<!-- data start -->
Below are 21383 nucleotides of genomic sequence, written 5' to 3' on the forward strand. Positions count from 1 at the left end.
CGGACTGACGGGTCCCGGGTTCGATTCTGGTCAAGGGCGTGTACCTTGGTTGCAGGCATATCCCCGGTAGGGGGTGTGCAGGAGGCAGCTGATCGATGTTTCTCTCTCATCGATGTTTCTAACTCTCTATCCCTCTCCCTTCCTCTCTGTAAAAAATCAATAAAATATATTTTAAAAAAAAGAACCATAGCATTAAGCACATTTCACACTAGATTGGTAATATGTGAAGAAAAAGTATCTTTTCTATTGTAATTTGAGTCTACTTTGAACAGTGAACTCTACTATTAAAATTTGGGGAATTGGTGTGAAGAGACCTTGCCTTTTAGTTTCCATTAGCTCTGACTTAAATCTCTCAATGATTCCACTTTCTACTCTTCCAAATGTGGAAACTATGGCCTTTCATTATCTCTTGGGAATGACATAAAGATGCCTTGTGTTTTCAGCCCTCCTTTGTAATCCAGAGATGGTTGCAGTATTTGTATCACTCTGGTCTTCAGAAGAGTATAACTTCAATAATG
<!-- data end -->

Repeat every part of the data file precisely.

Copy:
Below are 21383 nucleotides of genomic sequence, written 5' to 3' on the forward strand. Positions count from 1 at the left end.
CGGACTGACGGGTCCCGGGTTCGATTCTGGTCAAGGGCGTGTACCTTGGTTGCAGGCATATCCCCGGTAGGGGGTGTGCAGGAGGCAGCTGATCGATGTTTCTCTCTCATCGATGTTTCTAACTCTCTATCCCTCTCCCTTCCTCTCTGTAAAAAATCAATAAAATATATTTTAAAAAAAAGAACCATAGCATTAAGCACATTTCACACTAGATTGGTAATATGTGAAGAAAAAGTATCTTTTCTATTGTAATTTGAGTCTACTTTGAACAGTGAACTCTACTATTAAAATTTGGGGAATTGGTGTGAAGAGACCTTGCCTTTTAGTTTCCATTAGCTCTGACTTAAATCTCTCAATGATTCCACTTTCTACTCTTCCAAATGTGGAAACTATGGCCTTTCATTATCTCTTGGGAATGACATAAAGATGCCTTGTGTTTTCAGCCCTCCTTTGTAATCCAGAGATGGTTGCAGTATTTGTATCACTCTGGTCTTCAGAAGAGTATAACTTCAATAATG